Apart from Niguma’s text entitled Mahamudra as Spontaneous Liberation, the school’s teaching and practice is centered around the so-called Five Tantras (Mahakala-, Chakrasamvara-, Hevajra-, Mahamaya-, and Guhyasamaja Tantra), and the five golden dharmas of the Shangpas (Tshangs pa gser chos lnga); a group of teachings envisioned as forming a tree:
A practice text on the 5 deity mandala of the Cakrasamvara according to the system of ni gu ma and the shangs pa bka’ brgyud pa. ni gu lugs kyi bde mchog lha lnga’i mngon rtogs. TBRC W22277. 11: 355 – 366. An empowerment text on the abhiseka of the 5 deity mandala of cakrasamvara according to the system of ni gu ma and the shangs pa bka’ brgyud pa. ni gu lugs kyi bde mchog lha lnga’i dbang chog. TBRC W22277. 11: 367 – 397.
Instructions on the 6-fold teachings of ni gu ma according to the shangs pa bka’ brgyud pa. zab lam ni gu chos drug gi ‘khrid yig zab don thad mar brdal ba zhes bya ba bklags chog ma. TBRC W22277. 11: 399 – 506. · Condensed instructions on the 6-fold teachings of ni gu ma. ni gu’i ‘khrid yig bsdus pa TBRC W22277. 11: 507 – 520. ·
Instructions on the yogic practices associated with the 6-fold teachings of ni gu ma. ni gu’i ‘khrul ‘khor rtsa ‘grel. TBRC W22277. 11: 555 – 568.·
Compilation of essential biographical and historical works from the shangs pa bka’ brgyud tradition. dPal ldan shangs pa’i chos skor gyi ‘byung khungs yid kyi mun sel/ rgyal ba’i bstan pa rin po che spyi’i rnam bzhag las ‘phros pa’i dpal ldan shangs pa’i chos skor gyi ‘byung khungs yid kyi mun sel. TBRC W1PD45495. 34: 226 – 317.·
Instructions on the preliminary practices according to the lineage of the indian yogini ni gu ma, and a supplication to the Kālacakra lineage. ye shes mkha’ ‘gro ni gu’i dbang bka’ che chung rnams kyi sngon du ‘gro ba’i chos bcu dang lngar dbye ba’i khyad par. TBRC W1PD45495. 39: 226-235.·
Work on the practice associated with the deities of the mandala of mayakaya-mahesvara, a teaching of the shangs pa bka’ brgyud. sGyu lus dbang mo che bskur tshul gyi lag len. TBRC W1PD45495. 39: 243-259.· Essential instructions on the mahamudra of the indian yogini ni gu ma. gser chos phyi ma bzhi’i snying po. TBRC W1PD45495. 39: 260-262.
Advice and explanation on practices associated with a dakini during the sampannakrama according to the shangs pa bka’ brgyud. mkha’ ‘gro rnam gsum gyi zhal gdams gung bsgrigs te nyams su len bde ba. W1PD45495. 39: 318-324.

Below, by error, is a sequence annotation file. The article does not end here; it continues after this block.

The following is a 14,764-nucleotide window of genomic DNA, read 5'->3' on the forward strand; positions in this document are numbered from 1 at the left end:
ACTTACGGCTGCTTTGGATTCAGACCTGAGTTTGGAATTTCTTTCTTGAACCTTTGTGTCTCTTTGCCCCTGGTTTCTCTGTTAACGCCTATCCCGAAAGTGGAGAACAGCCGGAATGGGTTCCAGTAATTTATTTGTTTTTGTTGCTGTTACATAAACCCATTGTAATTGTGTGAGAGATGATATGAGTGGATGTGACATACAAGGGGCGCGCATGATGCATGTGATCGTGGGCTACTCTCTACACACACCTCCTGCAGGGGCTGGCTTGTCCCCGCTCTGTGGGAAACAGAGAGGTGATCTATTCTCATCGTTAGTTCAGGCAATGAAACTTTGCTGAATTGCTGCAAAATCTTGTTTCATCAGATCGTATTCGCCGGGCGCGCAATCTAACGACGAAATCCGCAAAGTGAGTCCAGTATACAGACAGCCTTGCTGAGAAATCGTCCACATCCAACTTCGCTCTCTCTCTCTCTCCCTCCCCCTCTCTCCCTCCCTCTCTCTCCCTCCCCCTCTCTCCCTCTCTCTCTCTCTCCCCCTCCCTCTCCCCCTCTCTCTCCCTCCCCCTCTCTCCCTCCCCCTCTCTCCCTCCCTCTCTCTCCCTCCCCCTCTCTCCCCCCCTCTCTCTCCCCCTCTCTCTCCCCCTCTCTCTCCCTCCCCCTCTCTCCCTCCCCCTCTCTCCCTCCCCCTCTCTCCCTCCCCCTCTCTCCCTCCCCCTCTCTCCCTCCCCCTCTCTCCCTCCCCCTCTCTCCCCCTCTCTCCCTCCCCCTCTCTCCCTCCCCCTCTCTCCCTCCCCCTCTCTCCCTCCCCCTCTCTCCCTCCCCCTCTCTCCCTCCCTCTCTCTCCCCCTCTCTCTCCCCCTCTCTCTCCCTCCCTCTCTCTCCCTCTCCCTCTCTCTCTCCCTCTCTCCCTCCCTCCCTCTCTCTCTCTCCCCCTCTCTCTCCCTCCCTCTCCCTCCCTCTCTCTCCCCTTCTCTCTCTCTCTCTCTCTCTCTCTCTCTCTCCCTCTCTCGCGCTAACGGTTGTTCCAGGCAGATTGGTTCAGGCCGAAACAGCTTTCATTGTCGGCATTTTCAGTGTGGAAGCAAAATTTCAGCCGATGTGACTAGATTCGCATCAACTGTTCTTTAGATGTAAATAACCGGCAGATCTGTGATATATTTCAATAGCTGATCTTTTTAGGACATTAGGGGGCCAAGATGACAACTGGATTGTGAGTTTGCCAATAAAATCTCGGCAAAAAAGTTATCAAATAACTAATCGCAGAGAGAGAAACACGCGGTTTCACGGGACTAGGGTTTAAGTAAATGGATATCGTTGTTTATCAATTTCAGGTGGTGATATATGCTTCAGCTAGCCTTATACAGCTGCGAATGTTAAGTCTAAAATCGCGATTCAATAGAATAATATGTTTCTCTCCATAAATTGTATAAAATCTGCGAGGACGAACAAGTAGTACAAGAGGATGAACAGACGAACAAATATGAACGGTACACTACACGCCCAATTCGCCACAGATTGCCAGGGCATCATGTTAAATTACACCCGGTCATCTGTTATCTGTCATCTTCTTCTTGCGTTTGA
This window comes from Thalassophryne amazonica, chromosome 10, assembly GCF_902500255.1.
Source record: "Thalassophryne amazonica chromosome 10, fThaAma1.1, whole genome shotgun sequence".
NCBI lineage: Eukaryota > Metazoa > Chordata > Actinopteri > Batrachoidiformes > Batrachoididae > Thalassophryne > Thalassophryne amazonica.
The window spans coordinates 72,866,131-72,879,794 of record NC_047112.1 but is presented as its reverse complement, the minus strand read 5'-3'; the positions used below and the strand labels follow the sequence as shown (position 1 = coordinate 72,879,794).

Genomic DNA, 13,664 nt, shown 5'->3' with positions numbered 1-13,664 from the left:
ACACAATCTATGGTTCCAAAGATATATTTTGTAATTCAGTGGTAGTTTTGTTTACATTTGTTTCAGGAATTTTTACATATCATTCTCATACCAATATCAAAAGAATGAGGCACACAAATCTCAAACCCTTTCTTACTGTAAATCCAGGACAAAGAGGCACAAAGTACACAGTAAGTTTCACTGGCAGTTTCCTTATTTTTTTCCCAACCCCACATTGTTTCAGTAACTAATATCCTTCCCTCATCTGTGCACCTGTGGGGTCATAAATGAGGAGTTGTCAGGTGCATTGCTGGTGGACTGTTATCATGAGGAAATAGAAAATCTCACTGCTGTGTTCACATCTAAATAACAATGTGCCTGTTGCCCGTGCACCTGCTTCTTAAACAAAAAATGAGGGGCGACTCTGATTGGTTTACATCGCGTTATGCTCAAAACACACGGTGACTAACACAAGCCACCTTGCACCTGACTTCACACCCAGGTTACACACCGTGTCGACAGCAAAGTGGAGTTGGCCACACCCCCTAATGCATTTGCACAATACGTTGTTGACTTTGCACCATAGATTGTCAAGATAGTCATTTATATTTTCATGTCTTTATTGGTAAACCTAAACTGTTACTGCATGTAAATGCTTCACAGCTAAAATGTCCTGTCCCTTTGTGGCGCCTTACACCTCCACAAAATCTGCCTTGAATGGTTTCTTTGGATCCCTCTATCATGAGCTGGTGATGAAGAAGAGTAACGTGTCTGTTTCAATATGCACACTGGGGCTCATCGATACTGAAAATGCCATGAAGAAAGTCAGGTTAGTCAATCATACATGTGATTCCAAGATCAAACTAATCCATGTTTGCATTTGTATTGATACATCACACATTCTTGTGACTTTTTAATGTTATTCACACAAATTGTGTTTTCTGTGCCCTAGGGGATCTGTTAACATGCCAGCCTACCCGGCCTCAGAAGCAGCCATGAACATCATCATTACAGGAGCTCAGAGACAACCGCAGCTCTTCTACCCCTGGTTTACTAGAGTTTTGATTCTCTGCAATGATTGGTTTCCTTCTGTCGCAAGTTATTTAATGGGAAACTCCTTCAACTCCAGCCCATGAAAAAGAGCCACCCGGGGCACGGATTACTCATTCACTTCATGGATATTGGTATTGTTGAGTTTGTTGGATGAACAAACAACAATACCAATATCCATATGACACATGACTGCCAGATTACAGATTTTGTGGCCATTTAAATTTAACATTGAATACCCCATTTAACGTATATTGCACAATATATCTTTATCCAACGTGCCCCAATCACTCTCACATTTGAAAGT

Song to Niguma. ni gu’i mgur in Ni gu’i chos drug grub pa’i dgongs rgyan, jo nang brtse chen mtho slob rtag brtan lnga rig dar rgyas gling, TBRC W1KG5786: 184. For a talk on Shangpa Kagyu by Translator/scholar Lama Sarah Harding, see this video here.
Ni gu’i chos drug grub pa’i dgongs rgyan, jo nang brtse chen mtho slob rtag brtan lnga rig dar rgyas gling, TBRC W1KG5786. ‘Ornament of the Enlightened Intention of the Practice of the Six-yogas of Niguma’, an anthology of Shangpa instructions and poems on the Six Dharmas of Niguma by various Jonang authors (2010). Sarah Harding Niguma, Lady of Illusion. Ithaca, New York, USA, 2011
Matthew Kapstein, “The Shangs-pa bKa’-brgyud: an unknown school of Tibetan Buddhism”. In Studies in Honor of Hugh Richardson, ed. Michael Aris and Aung San Suu Kyi. Warminster: Aris and Phillips, 1980 pp. 138-144. Kapstein, Matthew T. 2005. “Chronological Conundrums in the Life of Khyung po rnal ‘byor: Hagiography and Historical Time.” Journal of the International Association of Tibetan Studies, vol. 1, no. 1. Roerich, George, trans. 1996.The Blue Annals. 2nd ed. Delhi: Motilal Banarsidas, pp. 728- Smith, Gene. 2001. “The Shangs pa Bka’ brgyud Tradition.” InAmong Tibetan Texts. Boston: Wisdom Publications, pp. 53-57..
[i] Eight Practice Lineages aka the Eight Great Chariots of the Practice Lineage (sgrub brgyud shing rta chen mo brgyad) — the eight principal traditions which ‘transported’ the Buddhist teachings from India to Tibet. They are:
Nyingma—the teachings of the kama, terma and pure vision traditions within the Nyingma School of Ancient Translations, which had come down in an aural lineage transmitted by countless learned and accomplished masters, all thanks to the kindness of Khenpo Shantarakshita, Guru Padmasambhava and the Dharma-King Trisong Deutsen.
Kadam—the divine teachings of the Old and New Kadam traditions, founded by the incomparable and glorious Lord Jowo Atisha and further developed through the magnificent efforts of Lobsang Drakpa, who was Manjushri in person.